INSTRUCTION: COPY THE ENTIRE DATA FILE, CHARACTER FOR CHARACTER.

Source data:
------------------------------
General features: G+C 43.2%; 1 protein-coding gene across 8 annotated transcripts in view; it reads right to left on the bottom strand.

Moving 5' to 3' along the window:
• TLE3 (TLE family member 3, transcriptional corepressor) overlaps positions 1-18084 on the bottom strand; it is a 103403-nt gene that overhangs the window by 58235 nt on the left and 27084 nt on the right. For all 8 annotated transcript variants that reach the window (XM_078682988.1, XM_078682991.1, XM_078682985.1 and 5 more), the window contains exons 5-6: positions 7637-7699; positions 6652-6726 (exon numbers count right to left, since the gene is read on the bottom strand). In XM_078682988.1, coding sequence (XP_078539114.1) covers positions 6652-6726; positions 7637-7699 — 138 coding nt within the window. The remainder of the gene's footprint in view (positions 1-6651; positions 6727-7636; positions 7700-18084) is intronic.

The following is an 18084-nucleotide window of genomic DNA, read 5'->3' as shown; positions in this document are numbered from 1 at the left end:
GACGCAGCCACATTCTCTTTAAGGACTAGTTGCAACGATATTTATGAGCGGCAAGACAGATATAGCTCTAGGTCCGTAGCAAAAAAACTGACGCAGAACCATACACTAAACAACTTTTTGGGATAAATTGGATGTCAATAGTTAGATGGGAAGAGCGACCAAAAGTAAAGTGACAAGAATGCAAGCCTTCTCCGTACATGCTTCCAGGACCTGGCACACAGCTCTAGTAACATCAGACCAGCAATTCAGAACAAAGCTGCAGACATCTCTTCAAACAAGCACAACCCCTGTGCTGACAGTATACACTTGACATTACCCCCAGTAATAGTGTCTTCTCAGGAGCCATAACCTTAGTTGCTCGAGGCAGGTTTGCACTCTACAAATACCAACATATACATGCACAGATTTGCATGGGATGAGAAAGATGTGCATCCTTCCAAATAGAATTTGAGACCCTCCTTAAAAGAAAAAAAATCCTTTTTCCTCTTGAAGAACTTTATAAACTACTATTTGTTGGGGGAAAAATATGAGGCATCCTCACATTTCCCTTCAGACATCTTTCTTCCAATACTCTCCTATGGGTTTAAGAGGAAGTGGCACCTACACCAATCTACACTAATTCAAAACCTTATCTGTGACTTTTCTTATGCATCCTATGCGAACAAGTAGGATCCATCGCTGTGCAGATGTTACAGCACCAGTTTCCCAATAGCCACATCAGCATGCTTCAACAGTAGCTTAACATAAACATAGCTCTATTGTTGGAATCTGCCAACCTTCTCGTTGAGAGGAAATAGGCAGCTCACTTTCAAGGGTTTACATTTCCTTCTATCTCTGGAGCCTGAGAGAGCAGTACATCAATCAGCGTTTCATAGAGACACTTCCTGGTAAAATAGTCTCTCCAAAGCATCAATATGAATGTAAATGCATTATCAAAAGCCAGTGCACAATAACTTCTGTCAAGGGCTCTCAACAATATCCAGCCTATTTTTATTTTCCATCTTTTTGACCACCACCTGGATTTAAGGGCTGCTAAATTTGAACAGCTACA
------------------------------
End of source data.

General features: G+C 43.2%; 1 protein-coding gene across 8 annotated transcripts in view; it reads right to left on the bottom strand.

Moving 5' to 3' along the window:
• TLE3 (TLE family member 3, transcriptional corepressor) overlaps positions 1-18084 on the bottom strand; it is a 103403-nt gene that overhangs the window by 58235 nt on the left and 27084 nt on the right. For all 8 annotated transcript variants that reach the window (XM_078682988.1, XM_078682991.1, XM_078682985.1 and 5 more), the window contains exons 5-6: positions 7637-7699; positions 6652-6726 (exon numbers count right to left, since the gene is read on the bottom strand). In XM_078682988.1, coding sequence (XP_078539114.1) covers positions 6652-6726; positions 7637-7699 — 138 coding nt within the window. The remainder of the gene's footprint in view (positions 1-6651; positions 6727-7636; positions 7700-18084) is intronic.

The following is an 18084-nucleotide window of genomic DNA, read 5'->3' as shown; positions in this document are numbered from 1 at the left end:
GACGCAGCCACATTCTCTTTAAGGACTAGTTGCAACGATATTTATGAGCGGCAAGACAGATATAGCTCTAGGTCCGTAGCAAAAAAACTGACGCAGAACCATACACTAAACAACTTTTTGGGATAAATTGGATGTCAATAGTTAGATGGGAAGAGCGACCAAAAGTAAAGTGACAAGAATGCAAGCCTTCTCCGTACATGCTTCCAGGACCTGGCACACAGCTCTAGTAACATCAGACCAGCAATTCAGAACAAAGCTGCAGACATCTCTTCAAACAAGCACAACCCCTGTGCTGACAGTATACACTTGACATTACCCCCAGTAATAGTGTCTTCTCAGGAGCCATAACCTTAGTTGCTCGAGGCAGGTTTGCACTCTACAAATACCAACATATACATGCACAGATTTGCATGGGATGAGAAAGATGTGCATCCTTCCAAATAGAATTTGAGACCCTCCTTAAAAGAAAAAAAATCCTTTTTCCTCTTGAAGAACTTTATAAACTACTATTTGTTGGGGGAAAAATATGAGGCATCCTCACATTTCCCTTCAGACATCTTTCTTCCAATACTCTCCTATGGGTTTAAGAGGAAGTGGCACCTACACCAATCTACACTAATTCAAAACCTTATCTGTGACTTTTCTTATGCATCCTATGCGAACAAGTAGGATCCATCGCTGTGCAGATGTTACAGCACCAGTTTCCCAATAGCCACATCAGCATGCTTCAACAGTAGCTTAACATAAACATAGCTCTATTGTTGGAATCTGCCAACCTTCTCGTTGAGAGGAAATAGGCAGCTCACTTTCAAGGGTTTACATTTCCTTCTATCTCTGGAGCCTGAGAGAGCAGTACATCAATCAGCGTTTCATAGAGACACTTCCTGGTAAAATAGTCTCTCCAAAGCATCAATATGAATGTAAATGCATTATCAAAAGCCAGTGCACAATAACTTCTGTCAAGGGCTCTCAACAATATCCAGCCTATTTTTATTTTCCATCTTTTTGACCACCACCTGGATTTAAGGGCTGCTAAATTTGAACAGCTACA